6. The development of the oil and shipping interests in East Texas require the establishment of a port of entry adjacent thereto, and we favor the establishment of the same by Congress.
7. We demand legislation on the subject of libel and publications by the press. We declare for freedom of speech and publication, and protection for the newspapers in this State.
8. We recommend that feature of industrial education known as manual training, and recommend that the legislature make provision to introduce it into the State normal schools, the Orphans' Home, and into public free schools, as it may deem expedient.
9. We favor the enactment of legislation prohibiting the use of child labor in factories and like industrial institutions.
 The Republican party, proud of its past record as the sincere and consistent friend of labor, hereby renews its declaration of faith in the principle that every man who toils should receive an equitable proportion of the wealth created by his labor. By reason of the opera- tion of a just and beneficent protective tariff law, employers have been enabled to accord to labor wages liberally commensurate with the service performed. The history of the Republican party is a continua- tion of chapters of legislation enacted in the interest of labor, and as prominent examples of such legislation we refer to the enactment of our strict immigration laws and their consistent enforcement under the supervision of accredited representatives of organized labor, and the enactment of humane legislation tending to the protection and preservation of life among workingmen engaged in following hazardous occupations. We especially arraign the Democratic party of Texas for the hypocritical attitude assumed toward the cause of labor by reason of its contemptuous neglect to reconcile its platform pledges to its legislative performances, and its cowardly evasion and repudiation of its expressed promises, holding that said pledges were made for the express purpose of political expediency and with no thought toward their ultimate fulfillment.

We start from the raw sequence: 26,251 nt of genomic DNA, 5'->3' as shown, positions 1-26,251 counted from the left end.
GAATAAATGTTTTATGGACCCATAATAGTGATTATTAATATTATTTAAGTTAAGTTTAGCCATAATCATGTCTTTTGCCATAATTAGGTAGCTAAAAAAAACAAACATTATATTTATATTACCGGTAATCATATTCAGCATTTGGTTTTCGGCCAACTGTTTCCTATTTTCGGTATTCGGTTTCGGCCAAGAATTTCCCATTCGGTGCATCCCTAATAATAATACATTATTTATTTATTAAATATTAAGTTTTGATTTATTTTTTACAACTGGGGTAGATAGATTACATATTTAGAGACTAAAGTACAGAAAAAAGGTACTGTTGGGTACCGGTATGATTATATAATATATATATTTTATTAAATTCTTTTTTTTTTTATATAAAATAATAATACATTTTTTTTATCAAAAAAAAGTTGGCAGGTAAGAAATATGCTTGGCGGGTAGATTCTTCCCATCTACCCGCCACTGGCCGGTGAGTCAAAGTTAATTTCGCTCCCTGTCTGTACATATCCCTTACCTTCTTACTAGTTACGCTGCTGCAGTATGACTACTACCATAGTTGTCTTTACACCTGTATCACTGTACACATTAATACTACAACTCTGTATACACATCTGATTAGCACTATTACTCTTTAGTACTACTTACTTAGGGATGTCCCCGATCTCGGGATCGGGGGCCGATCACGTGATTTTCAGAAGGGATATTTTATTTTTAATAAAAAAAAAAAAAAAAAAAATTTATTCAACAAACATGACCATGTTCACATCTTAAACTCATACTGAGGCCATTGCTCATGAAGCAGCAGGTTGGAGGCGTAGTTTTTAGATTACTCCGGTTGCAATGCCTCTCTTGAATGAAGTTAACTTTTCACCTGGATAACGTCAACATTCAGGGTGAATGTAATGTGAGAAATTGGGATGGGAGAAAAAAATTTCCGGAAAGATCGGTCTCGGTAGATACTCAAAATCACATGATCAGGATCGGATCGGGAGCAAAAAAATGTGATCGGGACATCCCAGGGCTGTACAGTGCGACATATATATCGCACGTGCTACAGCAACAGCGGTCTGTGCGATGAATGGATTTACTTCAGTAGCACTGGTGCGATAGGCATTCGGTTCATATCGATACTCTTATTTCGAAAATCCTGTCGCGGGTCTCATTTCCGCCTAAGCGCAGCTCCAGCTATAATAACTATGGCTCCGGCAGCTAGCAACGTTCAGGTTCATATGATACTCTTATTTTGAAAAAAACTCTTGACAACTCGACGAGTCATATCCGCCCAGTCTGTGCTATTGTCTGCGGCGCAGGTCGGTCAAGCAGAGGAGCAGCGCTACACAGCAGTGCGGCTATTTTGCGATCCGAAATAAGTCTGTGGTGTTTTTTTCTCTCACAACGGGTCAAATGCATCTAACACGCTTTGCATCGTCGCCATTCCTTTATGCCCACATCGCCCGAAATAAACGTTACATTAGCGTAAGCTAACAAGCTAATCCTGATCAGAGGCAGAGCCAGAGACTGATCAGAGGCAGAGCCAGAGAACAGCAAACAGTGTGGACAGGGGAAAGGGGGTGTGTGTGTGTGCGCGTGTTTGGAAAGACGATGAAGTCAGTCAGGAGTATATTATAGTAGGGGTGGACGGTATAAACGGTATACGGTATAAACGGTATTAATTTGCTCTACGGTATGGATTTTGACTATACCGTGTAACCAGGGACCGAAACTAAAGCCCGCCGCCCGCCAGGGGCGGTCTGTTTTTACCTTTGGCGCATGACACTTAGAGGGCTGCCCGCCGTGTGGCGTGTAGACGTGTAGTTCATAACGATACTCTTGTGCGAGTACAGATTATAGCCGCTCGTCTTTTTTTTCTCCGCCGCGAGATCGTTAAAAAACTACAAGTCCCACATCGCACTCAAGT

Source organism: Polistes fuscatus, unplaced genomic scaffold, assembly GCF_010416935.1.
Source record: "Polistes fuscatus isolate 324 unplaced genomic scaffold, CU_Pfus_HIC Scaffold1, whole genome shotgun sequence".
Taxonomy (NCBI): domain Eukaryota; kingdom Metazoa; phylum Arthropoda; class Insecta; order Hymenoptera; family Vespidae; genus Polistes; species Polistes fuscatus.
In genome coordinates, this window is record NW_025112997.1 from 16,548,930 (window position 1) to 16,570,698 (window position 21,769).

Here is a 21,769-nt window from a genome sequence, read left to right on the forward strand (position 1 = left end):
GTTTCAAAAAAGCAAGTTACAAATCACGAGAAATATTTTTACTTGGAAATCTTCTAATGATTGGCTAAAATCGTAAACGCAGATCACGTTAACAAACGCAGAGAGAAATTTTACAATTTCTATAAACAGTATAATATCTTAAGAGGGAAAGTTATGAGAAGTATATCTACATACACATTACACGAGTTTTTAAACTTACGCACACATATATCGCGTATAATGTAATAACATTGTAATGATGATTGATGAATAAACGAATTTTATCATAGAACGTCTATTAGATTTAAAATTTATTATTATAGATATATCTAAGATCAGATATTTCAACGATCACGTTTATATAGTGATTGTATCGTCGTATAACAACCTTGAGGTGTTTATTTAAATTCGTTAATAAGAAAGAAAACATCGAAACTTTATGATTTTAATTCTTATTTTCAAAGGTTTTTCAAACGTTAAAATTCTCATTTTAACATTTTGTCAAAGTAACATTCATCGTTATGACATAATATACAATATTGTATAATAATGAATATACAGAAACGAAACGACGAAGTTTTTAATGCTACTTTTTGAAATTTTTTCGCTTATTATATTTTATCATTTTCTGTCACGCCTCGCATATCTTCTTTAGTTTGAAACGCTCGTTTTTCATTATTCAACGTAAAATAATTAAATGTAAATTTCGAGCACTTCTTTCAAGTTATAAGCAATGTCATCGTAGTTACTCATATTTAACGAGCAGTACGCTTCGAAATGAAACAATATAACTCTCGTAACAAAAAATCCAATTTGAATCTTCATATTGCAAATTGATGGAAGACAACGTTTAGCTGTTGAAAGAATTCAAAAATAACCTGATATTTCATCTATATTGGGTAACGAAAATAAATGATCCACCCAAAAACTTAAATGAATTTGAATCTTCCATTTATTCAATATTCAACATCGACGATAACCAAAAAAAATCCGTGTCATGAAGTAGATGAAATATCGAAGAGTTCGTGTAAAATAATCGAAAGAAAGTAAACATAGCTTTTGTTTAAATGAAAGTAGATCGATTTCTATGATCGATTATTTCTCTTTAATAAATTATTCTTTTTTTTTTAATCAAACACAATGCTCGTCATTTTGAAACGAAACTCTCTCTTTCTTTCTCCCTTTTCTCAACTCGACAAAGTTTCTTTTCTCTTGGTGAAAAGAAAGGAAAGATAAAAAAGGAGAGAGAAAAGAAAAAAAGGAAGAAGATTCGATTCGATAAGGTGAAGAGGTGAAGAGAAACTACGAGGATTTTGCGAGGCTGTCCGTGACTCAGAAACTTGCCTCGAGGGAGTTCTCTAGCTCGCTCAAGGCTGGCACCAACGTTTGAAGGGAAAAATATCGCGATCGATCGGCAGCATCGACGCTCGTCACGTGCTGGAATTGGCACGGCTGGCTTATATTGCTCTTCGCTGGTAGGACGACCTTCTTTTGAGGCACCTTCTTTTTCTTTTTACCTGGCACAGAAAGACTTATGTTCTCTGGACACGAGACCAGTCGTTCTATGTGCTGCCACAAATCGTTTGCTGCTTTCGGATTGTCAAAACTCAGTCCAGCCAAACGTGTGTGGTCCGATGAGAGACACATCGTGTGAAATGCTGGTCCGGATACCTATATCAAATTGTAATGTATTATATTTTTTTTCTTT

We condemn the indifference of the Democratic party in this State in treating with the question of protection for railway employees. We demand legislation looking to the employment of safety devices, as is required by our National laws, and for providing the greatest possible protection to the life and limb of employees.
 We condemn the Democratic party for the enactment of un- just legislation, curtailing personal liberty of the citizen in the form of sumptuary laws, whereby the equal protection of the law is denied citizens of incorporated towns and the agitation and local dissensions constantly fomented and enmities engendered, destructive of the peace of whole communities by reason of the obnoxious character thereof.
 We condemn as flagrantly inefficient and vicious the Demo cratic administration of our State penal institutions, asylums, and other State institutions as disclosed by the recent report of the State Investigating Committee. We point to the recent disclosures, touching the methods which characterize the administration of our State treasury, as indisputable evidence of Democratic incompetency to govern.